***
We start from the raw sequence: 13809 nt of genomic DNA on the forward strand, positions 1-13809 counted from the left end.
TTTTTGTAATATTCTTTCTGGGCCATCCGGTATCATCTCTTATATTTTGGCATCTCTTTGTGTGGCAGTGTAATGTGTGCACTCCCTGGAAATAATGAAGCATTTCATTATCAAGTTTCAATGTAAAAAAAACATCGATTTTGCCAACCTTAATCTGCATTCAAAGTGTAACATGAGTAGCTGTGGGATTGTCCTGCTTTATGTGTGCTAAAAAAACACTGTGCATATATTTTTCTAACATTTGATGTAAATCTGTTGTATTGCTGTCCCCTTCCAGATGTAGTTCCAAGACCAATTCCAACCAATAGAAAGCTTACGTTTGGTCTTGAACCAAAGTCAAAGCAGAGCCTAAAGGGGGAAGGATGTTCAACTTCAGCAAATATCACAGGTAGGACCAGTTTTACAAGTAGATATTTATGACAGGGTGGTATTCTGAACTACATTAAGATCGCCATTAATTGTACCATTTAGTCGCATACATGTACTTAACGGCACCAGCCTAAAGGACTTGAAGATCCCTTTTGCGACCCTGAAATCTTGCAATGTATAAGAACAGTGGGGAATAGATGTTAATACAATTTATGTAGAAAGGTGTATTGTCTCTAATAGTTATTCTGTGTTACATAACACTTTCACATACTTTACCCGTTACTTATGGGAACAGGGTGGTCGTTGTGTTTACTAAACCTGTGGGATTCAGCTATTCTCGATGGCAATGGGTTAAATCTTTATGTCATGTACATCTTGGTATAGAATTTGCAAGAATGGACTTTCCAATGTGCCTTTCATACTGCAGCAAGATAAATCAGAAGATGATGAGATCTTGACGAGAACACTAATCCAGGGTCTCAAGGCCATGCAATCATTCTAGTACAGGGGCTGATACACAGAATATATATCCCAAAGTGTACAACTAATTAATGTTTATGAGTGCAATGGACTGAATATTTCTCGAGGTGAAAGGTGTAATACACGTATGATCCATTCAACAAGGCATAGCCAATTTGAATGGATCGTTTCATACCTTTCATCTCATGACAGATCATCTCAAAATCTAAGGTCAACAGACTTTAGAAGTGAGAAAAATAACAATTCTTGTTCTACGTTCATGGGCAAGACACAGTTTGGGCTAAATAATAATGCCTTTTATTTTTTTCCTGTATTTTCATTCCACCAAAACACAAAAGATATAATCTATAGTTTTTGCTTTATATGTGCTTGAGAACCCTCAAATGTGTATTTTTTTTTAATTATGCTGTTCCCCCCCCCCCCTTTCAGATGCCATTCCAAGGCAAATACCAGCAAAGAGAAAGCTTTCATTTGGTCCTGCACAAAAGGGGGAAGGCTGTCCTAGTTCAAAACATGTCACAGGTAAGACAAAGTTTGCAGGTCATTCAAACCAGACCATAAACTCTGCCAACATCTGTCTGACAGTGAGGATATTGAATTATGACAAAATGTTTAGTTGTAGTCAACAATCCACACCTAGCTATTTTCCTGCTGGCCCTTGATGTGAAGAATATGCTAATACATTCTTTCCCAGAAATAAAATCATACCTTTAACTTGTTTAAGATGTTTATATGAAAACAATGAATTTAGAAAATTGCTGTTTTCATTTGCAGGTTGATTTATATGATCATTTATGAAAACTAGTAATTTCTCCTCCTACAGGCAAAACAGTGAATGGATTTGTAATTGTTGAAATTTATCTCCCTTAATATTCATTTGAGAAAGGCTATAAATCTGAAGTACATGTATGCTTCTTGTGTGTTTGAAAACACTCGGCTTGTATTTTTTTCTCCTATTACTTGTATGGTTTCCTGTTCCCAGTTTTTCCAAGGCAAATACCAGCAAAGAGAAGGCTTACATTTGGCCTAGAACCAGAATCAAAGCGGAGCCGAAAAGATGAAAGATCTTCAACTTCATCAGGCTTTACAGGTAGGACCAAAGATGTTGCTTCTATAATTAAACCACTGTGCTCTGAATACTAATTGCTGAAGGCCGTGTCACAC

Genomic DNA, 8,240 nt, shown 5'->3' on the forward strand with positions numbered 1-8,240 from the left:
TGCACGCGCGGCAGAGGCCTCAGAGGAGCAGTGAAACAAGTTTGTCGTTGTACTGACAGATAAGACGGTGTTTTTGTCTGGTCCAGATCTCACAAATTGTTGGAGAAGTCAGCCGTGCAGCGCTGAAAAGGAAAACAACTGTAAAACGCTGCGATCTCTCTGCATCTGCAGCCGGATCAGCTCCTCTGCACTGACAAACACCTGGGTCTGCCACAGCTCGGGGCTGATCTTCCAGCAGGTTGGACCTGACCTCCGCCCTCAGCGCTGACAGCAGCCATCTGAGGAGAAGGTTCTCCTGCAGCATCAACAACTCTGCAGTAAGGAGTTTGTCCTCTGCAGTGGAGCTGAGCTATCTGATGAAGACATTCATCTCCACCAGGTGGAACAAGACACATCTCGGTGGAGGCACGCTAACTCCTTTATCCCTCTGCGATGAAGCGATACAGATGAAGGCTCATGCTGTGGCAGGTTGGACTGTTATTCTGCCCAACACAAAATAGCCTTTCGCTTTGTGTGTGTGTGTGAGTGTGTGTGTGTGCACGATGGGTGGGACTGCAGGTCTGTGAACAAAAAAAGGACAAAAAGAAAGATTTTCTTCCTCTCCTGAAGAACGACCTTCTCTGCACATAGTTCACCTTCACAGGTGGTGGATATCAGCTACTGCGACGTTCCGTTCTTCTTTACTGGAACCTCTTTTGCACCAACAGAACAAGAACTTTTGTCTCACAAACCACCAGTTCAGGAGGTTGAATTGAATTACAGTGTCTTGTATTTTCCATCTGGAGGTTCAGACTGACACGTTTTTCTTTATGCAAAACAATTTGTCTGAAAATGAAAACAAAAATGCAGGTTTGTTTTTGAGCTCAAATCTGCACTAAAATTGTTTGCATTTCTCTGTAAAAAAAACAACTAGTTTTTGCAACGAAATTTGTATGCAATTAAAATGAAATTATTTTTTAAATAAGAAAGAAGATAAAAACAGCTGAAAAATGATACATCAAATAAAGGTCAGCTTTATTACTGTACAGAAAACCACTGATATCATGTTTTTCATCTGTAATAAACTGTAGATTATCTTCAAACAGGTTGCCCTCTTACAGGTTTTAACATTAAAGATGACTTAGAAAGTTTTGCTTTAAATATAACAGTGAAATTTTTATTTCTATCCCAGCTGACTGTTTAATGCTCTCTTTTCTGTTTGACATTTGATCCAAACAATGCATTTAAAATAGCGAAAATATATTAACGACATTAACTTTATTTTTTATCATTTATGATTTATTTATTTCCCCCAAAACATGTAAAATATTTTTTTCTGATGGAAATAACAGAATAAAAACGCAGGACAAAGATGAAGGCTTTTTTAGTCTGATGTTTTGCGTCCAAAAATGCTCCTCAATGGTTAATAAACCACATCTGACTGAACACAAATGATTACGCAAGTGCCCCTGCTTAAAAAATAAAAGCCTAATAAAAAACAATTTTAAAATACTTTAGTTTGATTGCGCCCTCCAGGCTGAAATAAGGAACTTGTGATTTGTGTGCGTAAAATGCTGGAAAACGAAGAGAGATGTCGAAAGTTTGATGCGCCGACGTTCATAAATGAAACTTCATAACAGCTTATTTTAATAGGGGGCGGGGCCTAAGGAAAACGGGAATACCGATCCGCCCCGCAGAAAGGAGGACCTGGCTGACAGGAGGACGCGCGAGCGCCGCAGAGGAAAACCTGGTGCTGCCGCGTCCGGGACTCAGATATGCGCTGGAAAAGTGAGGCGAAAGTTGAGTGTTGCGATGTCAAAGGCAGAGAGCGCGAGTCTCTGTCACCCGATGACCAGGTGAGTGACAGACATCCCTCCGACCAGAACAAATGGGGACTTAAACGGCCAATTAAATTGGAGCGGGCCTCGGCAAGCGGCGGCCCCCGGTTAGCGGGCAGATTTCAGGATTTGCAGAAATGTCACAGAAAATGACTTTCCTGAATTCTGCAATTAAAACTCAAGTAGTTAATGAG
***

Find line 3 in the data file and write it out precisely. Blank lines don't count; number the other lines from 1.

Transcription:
Genomic DNA, 8,240 nt, shown 5'->3' on the forward strand with positions numbered 1-8,240 from the left: